by Raleigh Mayer
“Only Connect” –E.M. Forster
Networking. Everybody’s doing it: Or should be.
Cultivating and maintaining a wide network of personal and professional contacts is a required skill for anyone active in the business world and community environment, and often the foundation for securing new clients, new business, or new careers. In fact, networking’s become such a ‘necessary evil’ that many people are offended by the very word. However, when done properly, networking, or simply meeting people, can be fun, and quite productive in terms of informational exchange as well as opportunity. The key is to offer yourself: as a resource, a referral base, or simply ally and friend, rather than going in looking to gain something at the outset. This perspective will change the dynamics in terms of how you approach others, and how you present yourself. But where and how does one begin? The answer is here and now.
Before you “go public”, even on weekends and off-hours, give some thought to your wardrobe, accessories, and overall grooming, keeping in mind that casual should not translate to sloppy.
Get in the habit of carrying business cards at all times, and always be ready with a smile, a firm and energetic handshake, and light conversation topics. Be quick to extend your hand and introduce yourself. For more formal or organized business or professional events also:
- Use your time to talk to people, rather than eat or drink. Eat beforehand.
- Develop a brief and clever (20 seconds maximum) self-introduction, not a sales pitch.
- Pronounce your name clearly, and make sure you hear the other person’s as well. If you are unsure of their name or pronunciation, ask them to repeat it right away.
- If you are holding a drink, keep it in your left hand, so you can shake hands easily.
- Speak with enthusiasm; say only positive, upbeat things about yourself and the event.
- Ask open-ended questions, and do more listening than talking.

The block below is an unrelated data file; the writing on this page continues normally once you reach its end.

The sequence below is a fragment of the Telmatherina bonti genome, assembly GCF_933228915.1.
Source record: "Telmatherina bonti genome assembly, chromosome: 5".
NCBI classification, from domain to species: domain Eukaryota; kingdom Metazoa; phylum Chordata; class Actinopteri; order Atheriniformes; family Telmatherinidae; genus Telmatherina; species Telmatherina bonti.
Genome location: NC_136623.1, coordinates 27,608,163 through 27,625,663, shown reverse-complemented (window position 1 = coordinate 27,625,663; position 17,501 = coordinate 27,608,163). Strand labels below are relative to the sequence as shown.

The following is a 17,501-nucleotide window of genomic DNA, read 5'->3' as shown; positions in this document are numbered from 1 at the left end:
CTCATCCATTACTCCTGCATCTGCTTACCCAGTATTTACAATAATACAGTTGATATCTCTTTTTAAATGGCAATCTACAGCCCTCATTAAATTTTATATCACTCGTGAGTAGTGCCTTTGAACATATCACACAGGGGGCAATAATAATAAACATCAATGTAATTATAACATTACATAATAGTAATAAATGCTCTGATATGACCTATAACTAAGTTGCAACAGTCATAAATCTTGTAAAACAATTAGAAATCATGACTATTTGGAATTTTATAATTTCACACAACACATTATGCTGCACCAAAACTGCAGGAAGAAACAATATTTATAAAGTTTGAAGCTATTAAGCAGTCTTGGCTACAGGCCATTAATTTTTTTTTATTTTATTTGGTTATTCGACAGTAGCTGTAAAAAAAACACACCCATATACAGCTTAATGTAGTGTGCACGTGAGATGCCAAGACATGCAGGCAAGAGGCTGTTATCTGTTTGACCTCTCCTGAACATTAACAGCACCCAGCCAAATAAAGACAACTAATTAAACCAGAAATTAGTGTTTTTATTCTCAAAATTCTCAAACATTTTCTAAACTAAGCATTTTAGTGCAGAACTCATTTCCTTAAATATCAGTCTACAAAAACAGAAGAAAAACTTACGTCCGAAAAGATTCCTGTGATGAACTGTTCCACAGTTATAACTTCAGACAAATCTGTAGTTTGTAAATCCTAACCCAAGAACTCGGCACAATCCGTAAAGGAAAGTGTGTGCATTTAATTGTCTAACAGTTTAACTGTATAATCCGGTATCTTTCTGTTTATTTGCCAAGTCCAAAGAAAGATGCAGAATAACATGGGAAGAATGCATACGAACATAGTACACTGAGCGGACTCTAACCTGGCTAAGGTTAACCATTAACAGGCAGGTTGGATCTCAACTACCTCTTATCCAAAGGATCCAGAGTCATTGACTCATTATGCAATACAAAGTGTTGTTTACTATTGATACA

Navigating an Event
Most of us are a little intimidated, if not plain terrified, to meet large groups of new people. But the most counter-productive approach to attending an event is to bring a friend or colleague as a ‘bodyguard’, to protect you from going it alone. By all means, attend with a friend - then separate during the event. Instead, to minimize anxiety and maximize connections:
- Arrive early. The few people already in attendance will focus fully on you, and your comfort level will raise before the room is crowded.
- Leave behind (or check) big bags and briefcases. You need to be able to mingle easily.
- Feel free to join groups of more than two people. How do you think the rest got there?
- Always ask for business cards if you care to, but do not offer yours unless asked.
- If you would like to exit from a conversation, simply thank the person for the chat and the chance to meet, shake hands warmly, and move on. Skip the excuses about going to the bar or bathroom.
New acquaintances are like seedlings: They won’t grow if left alone. So, if you are serious about maintaining contact, make sure to:
- Email them right away to express your pleasure with the introduction.
- Thank them promptly if they offered or delivered something helpful.
- If you offered resources or referral, do so immediately.
- Let contacts know the outcomes of their referrals or recommendations.